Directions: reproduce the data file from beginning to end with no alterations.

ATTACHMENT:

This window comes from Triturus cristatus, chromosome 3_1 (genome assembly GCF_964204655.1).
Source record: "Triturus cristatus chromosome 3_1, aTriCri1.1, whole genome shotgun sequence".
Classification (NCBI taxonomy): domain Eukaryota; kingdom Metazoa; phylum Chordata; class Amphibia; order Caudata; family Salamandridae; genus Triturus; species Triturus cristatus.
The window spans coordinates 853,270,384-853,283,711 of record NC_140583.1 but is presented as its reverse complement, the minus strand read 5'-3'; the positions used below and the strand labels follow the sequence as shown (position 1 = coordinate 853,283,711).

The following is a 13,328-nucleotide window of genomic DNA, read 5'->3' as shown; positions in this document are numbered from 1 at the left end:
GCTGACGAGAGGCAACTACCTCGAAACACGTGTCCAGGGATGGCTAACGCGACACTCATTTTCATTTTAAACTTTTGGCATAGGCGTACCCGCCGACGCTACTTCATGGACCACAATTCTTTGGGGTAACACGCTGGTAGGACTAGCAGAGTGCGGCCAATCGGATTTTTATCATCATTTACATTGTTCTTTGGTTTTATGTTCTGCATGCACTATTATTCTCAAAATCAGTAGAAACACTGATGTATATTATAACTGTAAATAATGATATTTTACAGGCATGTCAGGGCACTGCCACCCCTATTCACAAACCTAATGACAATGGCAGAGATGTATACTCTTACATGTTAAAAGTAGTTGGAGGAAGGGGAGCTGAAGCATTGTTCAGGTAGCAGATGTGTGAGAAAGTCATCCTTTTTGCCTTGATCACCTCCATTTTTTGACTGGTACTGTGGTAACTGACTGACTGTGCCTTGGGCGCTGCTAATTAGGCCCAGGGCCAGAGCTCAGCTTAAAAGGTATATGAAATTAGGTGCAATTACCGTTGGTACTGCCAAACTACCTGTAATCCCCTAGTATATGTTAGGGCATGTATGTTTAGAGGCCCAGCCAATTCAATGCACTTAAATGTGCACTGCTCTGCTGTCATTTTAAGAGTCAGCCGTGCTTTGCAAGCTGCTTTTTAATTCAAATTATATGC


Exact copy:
This window comes from Triturus cristatus, chromosome 3_1 (genome assembly GCF_964204655.1).
Source record: "Triturus cristatus chromosome 3_1, aTriCri1.1, whole genome shotgun sequence".
Classification (NCBI taxonomy): domain Eukaryota; kingdom Metazoa; phylum Chordata; class Amphibia; order Caudata; family Salamandridae; genus Triturus; species Triturus cristatus.
The window spans coordinates 853,270,384-853,283,711 of record NC_140583.1 but is presented as its reverse complement, the minus strand read 5'-3'; the positions used below and the strand labels follow the sequence as shown (position 1 = coordinate 853,283,711).

The following is a 13,328-nucleotide window of genomic DNA, read 5'->3' as shown; positions in this document are numbered from 1 at the left end:
GCTGACGAGAGGCAACTACCTCGAAACACGTGTCCAGGGATGGCTAACGCGACACTCATTTTCATTTTAAACTTTTGGCATAGGCGTACCCGCCGACGCTACTTCATGGACCACAATTCTTTGGGGTAACACGCTGGTAGGACTAGCAGAGTGCGGCCAATCGGATTTTTATCATCATTTACATTGTTCTTTGGTTTTATGTTCTGCATGCACTATTATTCTCAAAATCAGTAGAAACACTGATGTATATTATAACTGTAAATAATGATATTTTACAGGCATGTCAGGGCACTGCCACCCCTATTCACAAACCTAATGACAATGGCAGAGATGTATACTCTTACATGTTAAAAGTAGTTGGAGGAAGGGGAGCTGAAGCATTGTTCAGGTAGCAGATGTGTGAGAAAGTCATCCTTTTTGCCTTGATCACCTCCATTTTTTGACTGGTACTGTGGTAACTGACTGACTGTGCCTTGGGCGCTGCTAATTAGGCCCAGGGCCAGAGCTCAGCTTAAAAGGTATATGAAATTAGGTGCAATTACCGTTGGTACTGCCAAACTACCTGTAATCCCCTAGTATATGTTAGGGCATGTATGTTTAGAGGCCCAGCCAATTCAATGCACTTAAATGTGCACTGCTCTGCTGTCATTTTAAGAGTCAGCCGTGCTTTGCAAGCTGCTTTTTAATTCAAATTATATGC